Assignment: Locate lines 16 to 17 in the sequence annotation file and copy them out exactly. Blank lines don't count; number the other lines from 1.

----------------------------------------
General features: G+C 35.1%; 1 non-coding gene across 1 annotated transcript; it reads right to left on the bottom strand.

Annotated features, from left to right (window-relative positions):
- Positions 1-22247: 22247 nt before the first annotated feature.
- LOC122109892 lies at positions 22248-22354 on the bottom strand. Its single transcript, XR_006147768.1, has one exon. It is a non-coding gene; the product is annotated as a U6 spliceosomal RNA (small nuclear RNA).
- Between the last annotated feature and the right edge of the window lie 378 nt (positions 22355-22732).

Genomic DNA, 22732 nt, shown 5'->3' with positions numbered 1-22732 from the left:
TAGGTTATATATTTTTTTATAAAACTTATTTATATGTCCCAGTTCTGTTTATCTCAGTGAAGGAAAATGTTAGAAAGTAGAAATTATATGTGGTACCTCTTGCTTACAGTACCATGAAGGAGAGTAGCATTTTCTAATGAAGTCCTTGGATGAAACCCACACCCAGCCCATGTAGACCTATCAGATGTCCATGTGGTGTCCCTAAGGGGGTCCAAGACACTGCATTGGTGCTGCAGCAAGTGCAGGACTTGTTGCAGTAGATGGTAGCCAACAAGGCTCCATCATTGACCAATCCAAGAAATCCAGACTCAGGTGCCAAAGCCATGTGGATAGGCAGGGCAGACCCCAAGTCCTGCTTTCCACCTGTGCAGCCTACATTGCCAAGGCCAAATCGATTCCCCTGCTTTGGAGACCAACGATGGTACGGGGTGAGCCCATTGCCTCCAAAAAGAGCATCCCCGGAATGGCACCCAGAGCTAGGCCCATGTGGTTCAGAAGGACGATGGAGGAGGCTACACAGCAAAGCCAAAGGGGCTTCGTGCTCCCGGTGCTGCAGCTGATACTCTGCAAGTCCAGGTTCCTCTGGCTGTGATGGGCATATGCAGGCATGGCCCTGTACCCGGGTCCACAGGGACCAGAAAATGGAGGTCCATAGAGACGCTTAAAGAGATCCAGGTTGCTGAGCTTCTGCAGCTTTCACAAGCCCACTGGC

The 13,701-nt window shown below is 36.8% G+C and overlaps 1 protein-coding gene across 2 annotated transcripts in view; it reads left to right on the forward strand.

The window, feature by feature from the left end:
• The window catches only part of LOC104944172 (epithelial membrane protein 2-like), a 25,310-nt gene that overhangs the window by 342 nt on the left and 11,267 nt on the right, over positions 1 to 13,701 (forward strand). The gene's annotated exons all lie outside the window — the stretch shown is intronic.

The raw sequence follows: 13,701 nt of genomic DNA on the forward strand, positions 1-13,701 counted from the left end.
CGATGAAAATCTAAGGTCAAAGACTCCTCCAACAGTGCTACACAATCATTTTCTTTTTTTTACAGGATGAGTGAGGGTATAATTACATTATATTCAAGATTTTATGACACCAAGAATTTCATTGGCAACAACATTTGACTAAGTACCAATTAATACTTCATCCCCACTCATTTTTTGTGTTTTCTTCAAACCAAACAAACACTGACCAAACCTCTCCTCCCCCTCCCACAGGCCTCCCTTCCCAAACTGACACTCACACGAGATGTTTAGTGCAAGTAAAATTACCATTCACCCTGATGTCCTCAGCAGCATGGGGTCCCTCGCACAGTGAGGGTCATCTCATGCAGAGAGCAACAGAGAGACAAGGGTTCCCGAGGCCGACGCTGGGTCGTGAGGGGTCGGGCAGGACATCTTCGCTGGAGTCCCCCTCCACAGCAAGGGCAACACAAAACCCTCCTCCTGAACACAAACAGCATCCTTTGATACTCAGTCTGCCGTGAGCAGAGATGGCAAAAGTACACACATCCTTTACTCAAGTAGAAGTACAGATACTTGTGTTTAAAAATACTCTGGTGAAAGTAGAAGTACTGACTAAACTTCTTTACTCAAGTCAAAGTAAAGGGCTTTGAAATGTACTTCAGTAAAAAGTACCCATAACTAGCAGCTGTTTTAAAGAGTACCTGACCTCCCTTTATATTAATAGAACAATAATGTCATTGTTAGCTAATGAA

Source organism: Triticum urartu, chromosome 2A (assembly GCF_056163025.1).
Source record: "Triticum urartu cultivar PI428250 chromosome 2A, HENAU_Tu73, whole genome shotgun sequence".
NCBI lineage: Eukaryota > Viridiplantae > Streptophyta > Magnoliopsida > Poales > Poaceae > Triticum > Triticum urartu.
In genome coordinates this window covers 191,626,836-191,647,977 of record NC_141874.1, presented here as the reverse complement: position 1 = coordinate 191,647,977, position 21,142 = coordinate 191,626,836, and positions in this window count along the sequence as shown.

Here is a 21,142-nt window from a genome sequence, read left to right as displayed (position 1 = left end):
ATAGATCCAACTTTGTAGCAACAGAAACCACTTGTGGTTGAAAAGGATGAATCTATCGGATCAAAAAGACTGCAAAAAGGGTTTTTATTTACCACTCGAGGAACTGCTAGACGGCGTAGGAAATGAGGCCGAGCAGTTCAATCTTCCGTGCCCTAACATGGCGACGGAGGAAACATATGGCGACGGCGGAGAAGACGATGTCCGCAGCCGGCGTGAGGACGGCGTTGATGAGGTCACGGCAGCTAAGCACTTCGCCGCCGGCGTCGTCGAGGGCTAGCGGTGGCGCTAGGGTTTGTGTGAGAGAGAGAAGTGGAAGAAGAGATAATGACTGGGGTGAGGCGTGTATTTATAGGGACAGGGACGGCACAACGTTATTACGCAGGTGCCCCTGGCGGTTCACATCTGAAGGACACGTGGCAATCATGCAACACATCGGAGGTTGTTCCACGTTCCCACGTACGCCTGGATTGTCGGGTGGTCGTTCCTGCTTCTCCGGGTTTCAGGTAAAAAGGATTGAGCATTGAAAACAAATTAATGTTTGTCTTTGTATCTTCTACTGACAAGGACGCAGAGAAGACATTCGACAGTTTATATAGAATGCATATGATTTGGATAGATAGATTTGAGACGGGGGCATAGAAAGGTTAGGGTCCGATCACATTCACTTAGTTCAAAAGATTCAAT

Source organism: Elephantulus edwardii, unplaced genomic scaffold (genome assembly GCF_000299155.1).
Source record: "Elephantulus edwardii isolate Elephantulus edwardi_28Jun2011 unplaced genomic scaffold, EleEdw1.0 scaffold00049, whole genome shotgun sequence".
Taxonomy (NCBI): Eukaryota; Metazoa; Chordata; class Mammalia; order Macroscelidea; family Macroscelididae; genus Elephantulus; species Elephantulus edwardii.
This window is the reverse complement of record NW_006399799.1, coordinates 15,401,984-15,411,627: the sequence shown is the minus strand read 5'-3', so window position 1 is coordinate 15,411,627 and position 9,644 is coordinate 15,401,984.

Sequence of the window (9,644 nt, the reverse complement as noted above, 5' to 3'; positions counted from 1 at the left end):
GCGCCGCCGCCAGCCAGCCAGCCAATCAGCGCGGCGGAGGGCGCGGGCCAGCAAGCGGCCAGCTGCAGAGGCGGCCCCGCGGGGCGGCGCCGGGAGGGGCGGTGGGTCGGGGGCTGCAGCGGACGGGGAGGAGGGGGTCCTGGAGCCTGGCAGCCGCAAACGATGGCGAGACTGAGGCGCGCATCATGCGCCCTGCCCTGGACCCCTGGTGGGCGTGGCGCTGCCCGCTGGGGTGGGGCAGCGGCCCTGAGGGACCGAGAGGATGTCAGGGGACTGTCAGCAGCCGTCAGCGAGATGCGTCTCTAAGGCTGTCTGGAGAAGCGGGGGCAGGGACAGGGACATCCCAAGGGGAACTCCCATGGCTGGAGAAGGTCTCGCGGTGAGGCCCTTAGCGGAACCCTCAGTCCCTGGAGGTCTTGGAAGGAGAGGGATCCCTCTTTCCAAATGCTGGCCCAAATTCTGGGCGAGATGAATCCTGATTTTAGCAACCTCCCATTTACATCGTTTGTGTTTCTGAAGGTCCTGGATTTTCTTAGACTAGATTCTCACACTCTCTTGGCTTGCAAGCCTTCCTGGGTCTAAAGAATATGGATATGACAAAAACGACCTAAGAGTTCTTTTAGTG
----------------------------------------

In genome coordinates this window covers 191,626,836-191,647,977 of record NC_141874.1, presented here as the reverse complement: position 1 = coordinate 191,647,977, position 21,142 = coordinate 191,626,836, and positions in this window count along the sequence as shown.

Here is a 21,142-nt window from a genome sequence, read left to right as displayed (position 1 = left end):